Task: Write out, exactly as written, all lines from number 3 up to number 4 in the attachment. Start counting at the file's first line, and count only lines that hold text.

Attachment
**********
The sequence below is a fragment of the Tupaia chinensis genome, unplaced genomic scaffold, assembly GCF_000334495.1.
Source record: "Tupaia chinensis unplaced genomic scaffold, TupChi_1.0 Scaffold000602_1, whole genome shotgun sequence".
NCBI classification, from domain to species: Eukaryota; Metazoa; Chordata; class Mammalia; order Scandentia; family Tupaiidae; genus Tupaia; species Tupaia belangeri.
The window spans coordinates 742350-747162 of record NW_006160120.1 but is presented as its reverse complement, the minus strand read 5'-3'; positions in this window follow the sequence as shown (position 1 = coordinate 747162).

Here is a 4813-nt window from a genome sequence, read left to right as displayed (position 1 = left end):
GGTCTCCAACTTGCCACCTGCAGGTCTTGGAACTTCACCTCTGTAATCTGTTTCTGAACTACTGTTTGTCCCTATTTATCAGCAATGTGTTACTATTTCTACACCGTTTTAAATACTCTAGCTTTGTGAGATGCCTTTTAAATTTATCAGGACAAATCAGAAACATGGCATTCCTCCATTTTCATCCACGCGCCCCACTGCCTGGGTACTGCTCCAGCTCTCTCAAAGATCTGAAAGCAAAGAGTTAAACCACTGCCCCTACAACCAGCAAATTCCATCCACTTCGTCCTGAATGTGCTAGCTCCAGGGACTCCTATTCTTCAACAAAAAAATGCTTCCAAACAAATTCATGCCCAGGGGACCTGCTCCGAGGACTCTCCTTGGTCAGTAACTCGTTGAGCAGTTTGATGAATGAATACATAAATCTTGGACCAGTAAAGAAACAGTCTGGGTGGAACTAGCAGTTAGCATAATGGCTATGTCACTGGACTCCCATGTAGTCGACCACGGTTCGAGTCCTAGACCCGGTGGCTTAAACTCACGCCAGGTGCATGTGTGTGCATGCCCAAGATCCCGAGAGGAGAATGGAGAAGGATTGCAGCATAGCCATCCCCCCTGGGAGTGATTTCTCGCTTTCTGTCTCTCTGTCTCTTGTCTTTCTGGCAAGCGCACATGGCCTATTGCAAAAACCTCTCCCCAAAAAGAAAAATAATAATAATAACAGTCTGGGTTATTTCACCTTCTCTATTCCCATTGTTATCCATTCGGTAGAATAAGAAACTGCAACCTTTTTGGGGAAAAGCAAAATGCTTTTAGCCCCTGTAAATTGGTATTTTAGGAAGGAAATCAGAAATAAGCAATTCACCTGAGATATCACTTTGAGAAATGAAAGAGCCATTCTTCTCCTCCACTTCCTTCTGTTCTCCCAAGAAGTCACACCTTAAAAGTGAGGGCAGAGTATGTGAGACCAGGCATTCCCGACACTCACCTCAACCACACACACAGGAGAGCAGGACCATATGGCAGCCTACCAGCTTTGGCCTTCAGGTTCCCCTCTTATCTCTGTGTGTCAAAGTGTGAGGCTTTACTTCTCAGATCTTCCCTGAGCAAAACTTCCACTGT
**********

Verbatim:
NCBI classification, from domain to species: Eukaryota; Metazoa; Chordata; class Mammalia; order Scandentia; family Tupaiidae; genus Tupaia; species Tupaia belangeri.
The window spans coordinates 742350-747162 of record NW_006160120.1 but is presented as its reverse complement, the minus strand read 5'-3'; positions in this window follow the sequence as shown (position 1 = coordinate 747162).